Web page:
Within an hour of a playoff roster deadline, Twins reliever Joe Nathan kept his trade-veto rights.
Kyndell Harkness, Star Tribune
TWINS 7, CHICAGO 6
Up next: 9:05 p.m. Friday at
L.A. Angels TV: FSN (1500ESPN)
Nathan exercises his veto power
- Article by: JOE CHRISTENSEN
- Star Tribune
- September 1, 2011 - 10:56 AM
CHICAGO - The Twins clubhouse was abuzz late Tuesday night, and the team's career saves leader was worked up.
Joe Nathan had 30 minutes to decide if he was open to a trade.
The Twins insisted they didn't have a deal cooking. They were just checking to see if Nathan wanted to move to a contender, as they did last week with Jim Thome.
Nathan has 10-and-5 rights -- 10 years of major league service, five with the same team -- which gives him veto power over any trade.
A player must sign a consent form to waive his 10-and-5 rights at least 24 hours before he's traded, and that decision had to be made before Tuesday at 11 p.m., since Wednesday night was the deadline for teams to submit potential postseason rosters.
"The tough part was the timing," Nathan said. "They came to me with 30 minutes left until the deadline."
Nathan declined to sign the consent form, basically ensuring that he'll finish the season with the Twins. His contract includes a team option for $12.5 million next year with a $2 million buyout.
Nathan said if he didn't have the option year, he probably would have waived the 10-and-5 rights, since it would have been a shorter-term decision. He and his agent, David Pepe, discussed trade scenarios where they could possibly use the 10-and-5 leverage to get his next team to pick up the option.
By signing that consent form, he would have been waiving that right.
"It seemed the smart decision for us to say we're not going to waive [the 10-and-5 rights]," Nathan said. "It's nice to be here and have a chance to possibly be with this club again next year. We'll see what that brings."
At this point, it seems unlikely the Twins would pick up Nathan's option, but it's possible the sides will sit down and work out a new deal this fall.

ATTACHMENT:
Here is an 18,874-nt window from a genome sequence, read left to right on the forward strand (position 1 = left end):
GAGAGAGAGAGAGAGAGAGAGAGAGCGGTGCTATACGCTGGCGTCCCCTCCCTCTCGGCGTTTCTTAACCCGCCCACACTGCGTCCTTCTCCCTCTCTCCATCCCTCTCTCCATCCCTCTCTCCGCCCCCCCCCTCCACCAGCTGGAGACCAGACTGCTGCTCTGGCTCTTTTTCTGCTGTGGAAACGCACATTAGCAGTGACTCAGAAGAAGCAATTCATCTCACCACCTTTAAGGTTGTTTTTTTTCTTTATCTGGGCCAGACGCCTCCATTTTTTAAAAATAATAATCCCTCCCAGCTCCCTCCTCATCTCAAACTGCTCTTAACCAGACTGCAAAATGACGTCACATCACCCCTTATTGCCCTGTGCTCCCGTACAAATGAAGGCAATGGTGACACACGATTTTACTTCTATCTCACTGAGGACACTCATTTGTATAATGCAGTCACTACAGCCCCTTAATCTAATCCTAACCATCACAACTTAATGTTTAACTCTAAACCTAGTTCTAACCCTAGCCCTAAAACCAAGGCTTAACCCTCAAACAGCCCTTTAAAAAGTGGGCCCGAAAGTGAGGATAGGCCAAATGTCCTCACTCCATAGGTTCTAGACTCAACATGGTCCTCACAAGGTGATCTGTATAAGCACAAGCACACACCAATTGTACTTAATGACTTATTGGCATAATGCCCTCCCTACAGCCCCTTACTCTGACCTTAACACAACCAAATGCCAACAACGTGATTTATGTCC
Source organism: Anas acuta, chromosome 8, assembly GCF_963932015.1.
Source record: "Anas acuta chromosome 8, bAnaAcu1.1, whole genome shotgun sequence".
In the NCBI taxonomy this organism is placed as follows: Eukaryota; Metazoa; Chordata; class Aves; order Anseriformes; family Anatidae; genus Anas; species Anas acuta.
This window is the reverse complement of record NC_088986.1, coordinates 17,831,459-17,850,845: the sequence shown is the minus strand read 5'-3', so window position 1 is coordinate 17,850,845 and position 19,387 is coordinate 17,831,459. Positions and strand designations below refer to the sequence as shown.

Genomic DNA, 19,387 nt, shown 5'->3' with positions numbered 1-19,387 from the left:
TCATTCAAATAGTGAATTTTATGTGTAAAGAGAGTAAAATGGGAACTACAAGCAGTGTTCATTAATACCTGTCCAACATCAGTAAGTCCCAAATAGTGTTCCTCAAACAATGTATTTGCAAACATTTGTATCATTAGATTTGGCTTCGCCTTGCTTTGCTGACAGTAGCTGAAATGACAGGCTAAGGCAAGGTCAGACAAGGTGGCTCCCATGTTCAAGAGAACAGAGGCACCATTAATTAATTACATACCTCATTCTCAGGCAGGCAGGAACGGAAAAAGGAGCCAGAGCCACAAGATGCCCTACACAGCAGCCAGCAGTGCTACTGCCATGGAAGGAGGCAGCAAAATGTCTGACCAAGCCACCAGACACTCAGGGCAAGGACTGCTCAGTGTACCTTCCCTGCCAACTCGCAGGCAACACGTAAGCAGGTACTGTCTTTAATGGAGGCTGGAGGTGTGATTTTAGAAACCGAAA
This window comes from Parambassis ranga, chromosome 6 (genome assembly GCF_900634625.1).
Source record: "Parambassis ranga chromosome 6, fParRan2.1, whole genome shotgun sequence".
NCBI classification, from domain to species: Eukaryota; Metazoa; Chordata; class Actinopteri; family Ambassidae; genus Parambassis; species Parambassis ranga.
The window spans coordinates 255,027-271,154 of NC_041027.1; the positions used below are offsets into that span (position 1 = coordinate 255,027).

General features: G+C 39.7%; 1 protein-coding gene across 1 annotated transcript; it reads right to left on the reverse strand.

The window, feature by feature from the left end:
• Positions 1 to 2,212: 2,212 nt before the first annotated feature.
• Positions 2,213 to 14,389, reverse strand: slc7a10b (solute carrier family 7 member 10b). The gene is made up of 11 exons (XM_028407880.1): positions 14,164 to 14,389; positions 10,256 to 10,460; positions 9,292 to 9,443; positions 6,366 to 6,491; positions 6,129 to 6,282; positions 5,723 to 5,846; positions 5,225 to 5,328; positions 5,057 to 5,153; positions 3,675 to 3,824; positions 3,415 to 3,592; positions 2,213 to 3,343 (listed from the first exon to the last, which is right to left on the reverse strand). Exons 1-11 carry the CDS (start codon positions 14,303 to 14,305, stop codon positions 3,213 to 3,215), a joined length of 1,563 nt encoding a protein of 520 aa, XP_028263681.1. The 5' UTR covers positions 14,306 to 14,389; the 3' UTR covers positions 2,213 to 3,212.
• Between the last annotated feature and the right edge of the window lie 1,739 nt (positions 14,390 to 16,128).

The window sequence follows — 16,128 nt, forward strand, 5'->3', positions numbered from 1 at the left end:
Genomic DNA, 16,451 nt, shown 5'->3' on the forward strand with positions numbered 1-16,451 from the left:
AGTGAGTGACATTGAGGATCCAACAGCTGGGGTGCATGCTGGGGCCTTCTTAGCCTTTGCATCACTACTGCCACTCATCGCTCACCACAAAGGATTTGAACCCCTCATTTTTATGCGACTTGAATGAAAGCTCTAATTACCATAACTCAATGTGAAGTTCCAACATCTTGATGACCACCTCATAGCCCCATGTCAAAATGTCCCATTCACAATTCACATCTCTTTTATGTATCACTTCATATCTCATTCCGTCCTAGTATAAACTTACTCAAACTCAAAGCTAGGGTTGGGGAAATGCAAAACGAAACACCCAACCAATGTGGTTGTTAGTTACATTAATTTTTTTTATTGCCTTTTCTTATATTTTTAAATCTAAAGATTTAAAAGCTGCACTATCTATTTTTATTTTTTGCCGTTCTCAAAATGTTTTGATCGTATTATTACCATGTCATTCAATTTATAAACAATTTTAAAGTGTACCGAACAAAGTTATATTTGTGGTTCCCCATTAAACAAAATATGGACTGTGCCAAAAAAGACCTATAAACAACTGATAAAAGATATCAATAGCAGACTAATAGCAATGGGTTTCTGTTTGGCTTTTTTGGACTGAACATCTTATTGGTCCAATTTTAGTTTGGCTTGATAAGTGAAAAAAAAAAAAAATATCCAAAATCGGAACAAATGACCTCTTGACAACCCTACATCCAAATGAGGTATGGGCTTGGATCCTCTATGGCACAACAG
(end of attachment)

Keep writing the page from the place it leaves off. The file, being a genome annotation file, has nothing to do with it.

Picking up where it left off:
Nathan turns 37 in November. He is 17 months removed from Tommy John surgery and has regained much of his pre-surgery form.
It's tough to know for sure because the Twins have given him so few save chances. Wednesday brought the first one in two weeks. Nathan entered in the ninth inning with a 7-4 lead, and the White Sox trimmed it to 7-6 before he struck out Alex Rios with an 88-miles-per-hour slider to end the game.
Earlier, Nathan threw four consecutive 95-mph fastballs when he struck out Adam Dunn. His pitches have late life again, which has helped him convert nine consecutive save chances and post a 2.11 ERA in his past 22 appearances, with 19 strikeouts and four walks in 21 1/3 innings.
At some point in August, Nathan cleared waivers. It's possible the Twins pushed him through early in the month, when he was still trying to find his groove. Any team that claimed him would have risked being on the hook for his remaining salary this year -- about $2 million as of Wednesday -- and the $12.5 million option or $2 million buyout for next year.
The Twins probably wouldn't have been able to get much for Nathan in a trade unless they were willing to eat some of his salary.
The Giants, who are dealing with Brian Wilson's elbow injury, claimed Padres closer Heath Bell, but the sides didn't work out a deal. Other potential fits for Nathan would have been the deep-pocketed Yankees, Red Sox or Phillies.
If Nathan had gone to a contender, he would've had to test himself again in high-pressure situations, and one way or another, that would've impacted his potential free-agent value.
The Twins won't have as much at stake this month, but if Nathan continues to post good numbers, he'll be in position for another big contract, even if it prices him out of Minnesota.
Joe Christensen firstname.lastname@example.org
© 2015 Star Tribune